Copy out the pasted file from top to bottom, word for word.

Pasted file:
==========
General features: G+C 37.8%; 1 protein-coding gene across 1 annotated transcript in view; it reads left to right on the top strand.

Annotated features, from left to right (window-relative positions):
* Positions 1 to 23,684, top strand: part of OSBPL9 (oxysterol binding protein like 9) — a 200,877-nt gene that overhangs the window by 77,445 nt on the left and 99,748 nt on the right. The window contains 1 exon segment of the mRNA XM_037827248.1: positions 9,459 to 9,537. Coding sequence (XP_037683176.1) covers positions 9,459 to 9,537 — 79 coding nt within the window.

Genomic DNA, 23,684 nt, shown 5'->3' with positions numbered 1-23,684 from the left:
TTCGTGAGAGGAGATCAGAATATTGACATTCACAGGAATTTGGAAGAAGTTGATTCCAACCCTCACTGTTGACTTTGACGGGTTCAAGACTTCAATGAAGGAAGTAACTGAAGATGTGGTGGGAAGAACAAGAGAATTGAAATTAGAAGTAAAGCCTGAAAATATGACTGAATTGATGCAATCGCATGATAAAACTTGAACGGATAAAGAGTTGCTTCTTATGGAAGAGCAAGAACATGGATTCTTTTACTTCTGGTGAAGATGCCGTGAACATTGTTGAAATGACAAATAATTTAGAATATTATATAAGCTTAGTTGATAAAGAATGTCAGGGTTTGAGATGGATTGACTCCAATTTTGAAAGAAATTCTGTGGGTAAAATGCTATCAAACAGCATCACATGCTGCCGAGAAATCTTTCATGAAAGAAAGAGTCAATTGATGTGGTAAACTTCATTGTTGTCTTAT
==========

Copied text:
General features: G+C 37.8%; 1 protein-coding gene across 1 annotated transcript in view; it reads left to right on the top strand.

Annotated features, from left to right (window-relative positions):
* Positions 1 to 23,684, top strand: part of OSBPL9 (oxysterol binding protein like 9) — a 200,877-nt gene that overhangs the window by 77,445 nt on the left and 99,748 nt on the right. The window contains 1 exon segment of the mRNA XM_037827248.1: positions 9,459 to 9,537. Coding sequence (XP_037683176.1) covers positions 9,459 to 9,537 — 79 coding nt within the window.

Genomic DNA, 23,684 nt, shown 5'->3' with positions numbered 1-23,684 from the left:
TTCGTGAGAGGAGATCAGAATATTGACATTCACAGGAATTTGGAAGAAGTTGATTCCAACCCTCACTGTTGACTTTGACGGGTTCAAGACTTCAATGAAGGAAGTAACTGAAGATGTGGTGGGAAGAACAAGAGAATTGAAATTAGAAGTAAAGCCTGAAAATATGACTGAATTGATGCAATCGCATGATAAAACTTGAACGGATAAAGAGTTGCTTCTTATGGAAGAGCAAGAACATGGATTCTTTTACTTCTGGTGAAGATGCCGTGAACATTGTTGAAATGACAAATAATTTAGAATATTATATAAGCTTAGTTGATAAAGAATGTCAGGGTTTGAGATGGATTGACTCCAATTTTGAAAGAAATTCTGTGGGTAAAATGCTATCAAACAGCATCACATGCTGCCGAGAAATCTTTCATGAAAGAAAGAGTCAATTGATGTGGTAAACTTCATTGTTGTCTTAT